WASHINGTON -- The Supreme Court said Monday it will consider whether to keep alive the largest employment discrimination lawsuit in U.S. history, a case that claims Wal-Mart pays women less than men and promotes women less frequently.
The justices stepped into a dispute that could involve billions of dollars in back pay for 500,000 to 1.5 million women who work or once worked at Wal-Mart Stores Inc., the world's largest private employer. But the case also could affect other class-action lawsuits, in which people with similar interests increase their leverage by joining together in a single claim.
Wal-Mart, backed by many business interests, praised the court's intervention.
"The current confusion in class action law is harmful for everyone -- employers, employees, businesses of all types and sizes, and the civil justice system," the company said in a statement. "These are exceedingly important issues that reach far beyond this particular case."
Wal-Mart, based in Bentonville, Ark., is appealing a ruling by the 9th U.S. Circuit Court of Appeals in San Francisco that the class-action lawsuit could go to trial.
The company says that allowing the large number of claims to go forward would set off an avalanche of similar class-action lawsuits in California and the other Western states overseen by the 9th Circuit.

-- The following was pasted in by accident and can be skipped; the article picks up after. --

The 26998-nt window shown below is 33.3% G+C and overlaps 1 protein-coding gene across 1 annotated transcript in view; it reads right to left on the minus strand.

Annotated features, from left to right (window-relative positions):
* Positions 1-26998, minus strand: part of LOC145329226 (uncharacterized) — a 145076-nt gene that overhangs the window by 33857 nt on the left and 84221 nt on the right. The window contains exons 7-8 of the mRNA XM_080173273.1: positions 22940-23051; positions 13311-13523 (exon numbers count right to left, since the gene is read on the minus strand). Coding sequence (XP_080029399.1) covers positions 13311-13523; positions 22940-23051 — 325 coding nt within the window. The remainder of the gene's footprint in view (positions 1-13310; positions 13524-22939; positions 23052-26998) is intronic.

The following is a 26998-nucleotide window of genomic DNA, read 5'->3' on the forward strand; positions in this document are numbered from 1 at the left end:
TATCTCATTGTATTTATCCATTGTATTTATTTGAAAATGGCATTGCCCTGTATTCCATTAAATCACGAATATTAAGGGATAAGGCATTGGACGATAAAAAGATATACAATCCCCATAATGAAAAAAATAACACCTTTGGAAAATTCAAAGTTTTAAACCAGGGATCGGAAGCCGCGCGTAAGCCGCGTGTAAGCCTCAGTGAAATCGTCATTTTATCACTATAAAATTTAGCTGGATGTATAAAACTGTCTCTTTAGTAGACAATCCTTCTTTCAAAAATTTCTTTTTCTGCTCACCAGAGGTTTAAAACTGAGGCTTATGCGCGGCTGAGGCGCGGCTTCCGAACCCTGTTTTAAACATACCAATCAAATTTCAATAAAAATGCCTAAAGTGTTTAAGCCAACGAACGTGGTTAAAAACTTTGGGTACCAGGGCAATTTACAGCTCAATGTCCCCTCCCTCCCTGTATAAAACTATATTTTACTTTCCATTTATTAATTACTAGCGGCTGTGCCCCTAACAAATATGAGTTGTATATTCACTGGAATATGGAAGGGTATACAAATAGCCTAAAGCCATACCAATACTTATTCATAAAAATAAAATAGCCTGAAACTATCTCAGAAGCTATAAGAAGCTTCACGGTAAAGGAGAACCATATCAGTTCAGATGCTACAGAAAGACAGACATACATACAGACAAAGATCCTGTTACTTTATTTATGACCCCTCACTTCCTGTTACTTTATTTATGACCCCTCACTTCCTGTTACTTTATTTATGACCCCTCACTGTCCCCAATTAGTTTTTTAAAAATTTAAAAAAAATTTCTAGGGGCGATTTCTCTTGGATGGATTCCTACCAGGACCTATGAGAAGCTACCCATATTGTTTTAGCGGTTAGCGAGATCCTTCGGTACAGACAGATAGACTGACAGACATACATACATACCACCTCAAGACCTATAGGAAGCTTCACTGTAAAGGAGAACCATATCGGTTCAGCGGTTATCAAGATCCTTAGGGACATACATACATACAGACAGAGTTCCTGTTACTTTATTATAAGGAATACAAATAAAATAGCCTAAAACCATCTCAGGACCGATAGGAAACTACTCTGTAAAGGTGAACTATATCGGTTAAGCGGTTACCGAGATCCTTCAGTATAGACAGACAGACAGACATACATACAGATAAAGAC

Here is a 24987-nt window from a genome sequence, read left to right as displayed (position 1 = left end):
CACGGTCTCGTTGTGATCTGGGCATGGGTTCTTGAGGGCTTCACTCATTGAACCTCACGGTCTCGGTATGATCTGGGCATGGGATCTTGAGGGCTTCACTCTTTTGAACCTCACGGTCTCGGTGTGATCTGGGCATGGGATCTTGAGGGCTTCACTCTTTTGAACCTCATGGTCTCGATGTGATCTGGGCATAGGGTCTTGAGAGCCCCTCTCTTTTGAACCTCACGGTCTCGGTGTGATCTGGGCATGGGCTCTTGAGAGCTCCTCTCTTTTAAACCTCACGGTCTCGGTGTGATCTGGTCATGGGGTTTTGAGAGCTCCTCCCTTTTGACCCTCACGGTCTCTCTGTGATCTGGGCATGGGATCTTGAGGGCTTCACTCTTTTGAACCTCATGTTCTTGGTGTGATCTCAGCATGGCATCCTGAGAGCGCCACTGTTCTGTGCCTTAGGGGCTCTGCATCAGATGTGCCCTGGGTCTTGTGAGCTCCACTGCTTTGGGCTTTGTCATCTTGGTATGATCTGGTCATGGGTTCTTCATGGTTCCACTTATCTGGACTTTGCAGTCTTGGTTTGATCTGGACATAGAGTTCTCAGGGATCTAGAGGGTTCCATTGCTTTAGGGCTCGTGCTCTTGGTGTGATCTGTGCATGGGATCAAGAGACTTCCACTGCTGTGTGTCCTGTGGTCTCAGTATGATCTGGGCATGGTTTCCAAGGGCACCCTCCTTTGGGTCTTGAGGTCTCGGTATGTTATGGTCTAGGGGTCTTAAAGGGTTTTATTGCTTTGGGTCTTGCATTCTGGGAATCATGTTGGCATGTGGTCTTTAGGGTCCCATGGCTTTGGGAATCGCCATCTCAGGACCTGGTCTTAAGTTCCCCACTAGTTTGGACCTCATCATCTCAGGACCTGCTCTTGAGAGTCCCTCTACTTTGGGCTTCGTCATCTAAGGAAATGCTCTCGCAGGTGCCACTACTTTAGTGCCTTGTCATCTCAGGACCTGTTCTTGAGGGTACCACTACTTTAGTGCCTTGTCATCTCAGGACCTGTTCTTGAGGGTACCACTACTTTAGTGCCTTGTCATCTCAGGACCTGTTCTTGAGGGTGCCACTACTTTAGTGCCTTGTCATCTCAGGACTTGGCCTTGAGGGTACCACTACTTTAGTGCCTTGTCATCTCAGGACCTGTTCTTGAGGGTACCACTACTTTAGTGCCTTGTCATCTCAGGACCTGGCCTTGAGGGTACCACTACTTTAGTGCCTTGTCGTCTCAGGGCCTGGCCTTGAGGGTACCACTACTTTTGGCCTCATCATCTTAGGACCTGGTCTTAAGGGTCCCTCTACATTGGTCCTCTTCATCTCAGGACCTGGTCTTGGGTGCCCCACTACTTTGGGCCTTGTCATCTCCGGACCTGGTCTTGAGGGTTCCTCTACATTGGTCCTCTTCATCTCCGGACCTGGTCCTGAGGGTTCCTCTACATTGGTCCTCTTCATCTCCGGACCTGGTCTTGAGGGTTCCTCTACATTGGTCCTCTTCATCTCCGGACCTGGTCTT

But the lawyers representing the women who are suing Wal-Mart say there have been only eight such suits nationwide -- and none within the 9th Circuit -- since the first appeals court ruling in favor of the women nearly four years ago. "This threatened landslide of class-action litigation has not materialized," the lawyers said in legal papers filed with the Supreme Court.
Wal-Mart employs 1.4 million people in the United States and 2.1 million workers in 8,000 stores worldwide. The company said the women should not be allowed to join together in the lawsuit because each outlet operates as an independent business. Since it doesn't have a companywide policy of discrimination, Wal-Mart argued that women alleging gender bias should file individual lawsuits against individual stores.
The plaintiffs contend that the company was aware that it lagged behind other employers in terms of opportunities for women and that Wal-Mart imposes uniform rules and tight controls over its stores.
The lawsuit was first filed by six women in federal court in 2001. The 9th Circuit has three times ruled that the case could proceed as a class action.
In its latest decision, in April, the appeals court voted 6-5 in favor of the plaintiffs. Judge Michael Daly Hawkins said that the number of women involved is large, but "mere size does not render a case unmanageable."
Judge Sandra Ikuta's blistering dissent said the women employees failed to present proof of widespread discrimination. Without such evidence, Ikuta said, "there is nothing to bind these purported 1.5 million claims together in a single action."
The case will be argued in the spring.
The case is Wal-Mart Stores v. Dukes, 10-277.
Associated Press reporter Andrew DeMillo contributed to this report from Little Rock, Ark.